There is nothing more enjoyable in baseball than seeing a supposed Triple-A lifer like Joey Butler make it into the show. Everybody loves an underdog and there are no bigger underdogs than aging former prospects like Butler. Where did his journey start and how did it unfold? Let’s take a look at Joey Butler’s career.
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Joey Butler was drafted in the 15th round out of the University of New Orleans in 2008 by the Texas Rangers. He spent five years working his way through the Rangers organization and finally made his major league debut in 2013. He played well in a few games for the Rangers, but he was no longer a prospect at 27 years of age and the Rangers dropped him. The St. Louis Cardinals picked him up and in 2014 he got a cup of coffee with the major league team. The Cardinals, overloaded with outfielders, soon moved on from him as well and he went to Japan for a mediocre few months.
Butler always put up good numbers in the minors. In eight years, he had an overall .294/.379/.446 slash line with 78 home runs and 390 RBI in 3,236 plate appearances. He was OK in the field with a .977 fielding average and only 30 errors in the eight year span. His Triple-A numbers were particularly good from 2011 through 2014 as he raised his line to .305/.398/.473 at the minor leagues’ highest level.
All players like Butler want is a chance to go to a major league camp and show their talents. Thanks in part to manager Kevin Cash, a former Triple-A teammate of Butler, the Tampa Bay Rays gave him just such an opportunity this spring. Butler played well in spring training but without a spot on the 40-man roster, he was back in the minors when the season started. Then, after he posted strong numbers at Triple-A Durham and Desmond Jennings went down, Butler got the call and another chance to prove himself.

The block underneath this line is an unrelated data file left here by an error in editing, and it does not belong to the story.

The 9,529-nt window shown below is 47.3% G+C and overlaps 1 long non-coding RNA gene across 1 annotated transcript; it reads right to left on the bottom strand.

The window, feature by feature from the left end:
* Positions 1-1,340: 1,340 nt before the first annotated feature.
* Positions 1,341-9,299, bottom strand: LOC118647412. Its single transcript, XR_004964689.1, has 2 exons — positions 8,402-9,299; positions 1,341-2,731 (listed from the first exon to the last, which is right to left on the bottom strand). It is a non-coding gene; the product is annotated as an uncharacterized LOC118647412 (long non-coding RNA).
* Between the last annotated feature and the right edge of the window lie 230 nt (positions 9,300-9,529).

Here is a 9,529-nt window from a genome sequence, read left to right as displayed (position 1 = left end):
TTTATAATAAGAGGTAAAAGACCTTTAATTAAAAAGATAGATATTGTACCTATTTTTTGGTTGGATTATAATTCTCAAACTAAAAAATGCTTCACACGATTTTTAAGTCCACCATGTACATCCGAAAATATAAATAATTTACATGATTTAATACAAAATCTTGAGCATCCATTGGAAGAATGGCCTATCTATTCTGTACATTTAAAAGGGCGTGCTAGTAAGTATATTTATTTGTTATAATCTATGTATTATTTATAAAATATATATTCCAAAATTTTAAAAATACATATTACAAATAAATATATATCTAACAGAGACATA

This time something has really clicked for Joey Butler and it may be just more playing time at the major league level. In 101 plate appearances with the Rays, he has a .323/.356/.521 slash line with 4 home runs and 11 RBI entering Sunday. He has 30 strikeouts, but when he hits the ball, he makes hard contact while using all parts of the field. Butler has mostly played DH, but he has also done well in his limited time playing the outfield.
All of this has been a godsend to the offensively impaired Rays and Butler has won a few games for them almost by himself. Will he keep it up? We can’t know. A scout would probably tell you that Butler remains a Quad-A ballplayer and will hit the wall sooner rather than later. When that happens, Desmond Jennings may be healthy and Butler may be the odd man out.
Baseball is a numbers game and if the production slows down, Butler may be gone. Frankly, I hope that it doesn’t work out that way. We’ve seen enough of Jennings to know that he isn’t the answer to the Rays’ offensive problems–Butler just might be. Hopefully the Tampa Bay Rays will let Joey Butler prove all the scouts and general managers wrong and let him provide fuel for the Rays underpowered offense as long as he can.